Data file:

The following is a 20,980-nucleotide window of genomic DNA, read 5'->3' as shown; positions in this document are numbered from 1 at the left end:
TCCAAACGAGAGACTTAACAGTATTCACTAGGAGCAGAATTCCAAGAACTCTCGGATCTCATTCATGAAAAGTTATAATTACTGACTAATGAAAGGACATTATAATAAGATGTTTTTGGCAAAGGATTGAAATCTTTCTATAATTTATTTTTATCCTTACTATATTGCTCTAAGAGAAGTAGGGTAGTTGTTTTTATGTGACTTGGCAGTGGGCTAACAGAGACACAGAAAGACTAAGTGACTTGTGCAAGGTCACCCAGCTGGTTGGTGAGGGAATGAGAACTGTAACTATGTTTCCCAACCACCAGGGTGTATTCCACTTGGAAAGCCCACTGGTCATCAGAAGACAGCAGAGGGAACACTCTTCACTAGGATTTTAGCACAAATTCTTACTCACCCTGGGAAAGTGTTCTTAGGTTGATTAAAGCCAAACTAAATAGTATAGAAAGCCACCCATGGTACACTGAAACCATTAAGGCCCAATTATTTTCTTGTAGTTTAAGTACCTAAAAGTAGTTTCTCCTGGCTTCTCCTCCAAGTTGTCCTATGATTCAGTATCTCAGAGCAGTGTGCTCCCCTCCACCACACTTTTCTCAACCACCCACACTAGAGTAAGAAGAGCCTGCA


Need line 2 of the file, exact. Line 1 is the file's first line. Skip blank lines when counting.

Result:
TCCAAACGAGAGACTTAACAGTATTCACTAGGAGCAGAATTCCAAGAACTCTCGGATCTCATTCATGAAAAGTTATAATTACTGACTAATGAAAGGACATTATAATAAGATGTTTTTGGCAAAGGATTGAAATCTTTCTATAATTTATTTTTATCCTTACTATATTGCTCTAAGAGAAGTAGGGTAGTTGTTTTTATGTGACTTGGCAGTGGGCTAACAGAGACACAGAAAGACTAAGTGACTTGTGCAAGGTCACCCAGCTGGTTGGTGAGGGAATGAGAACTGTAACTATGTTTCCCAACCACCAGGGTGTATTCCACTTGGAAAGCCCACTGGTCATCAGAAGACAGCAGAGGGAACACTCTTCACTAGGATTTTAGCACAAATTCTTACTCACCCTGGGAAAGTGTTCTTAGGTTGATTAAAGCCAAACTAAATAGTATAGAAAGCCACCCATGGTACACTGAAACCATTAAGGCCCAATTATTTTCTTGTAGTTTAAGTACCTAAAAGTAGTTTCTCCTGGCTTCTCCTCCAAGTTGTCCTATGATTCAGTATCTCAGAGCAGTGTGCTCCCCTCCACCACACTTTTCTCAACCACCCACACTAGAGTAAGAAGAGCCTGCA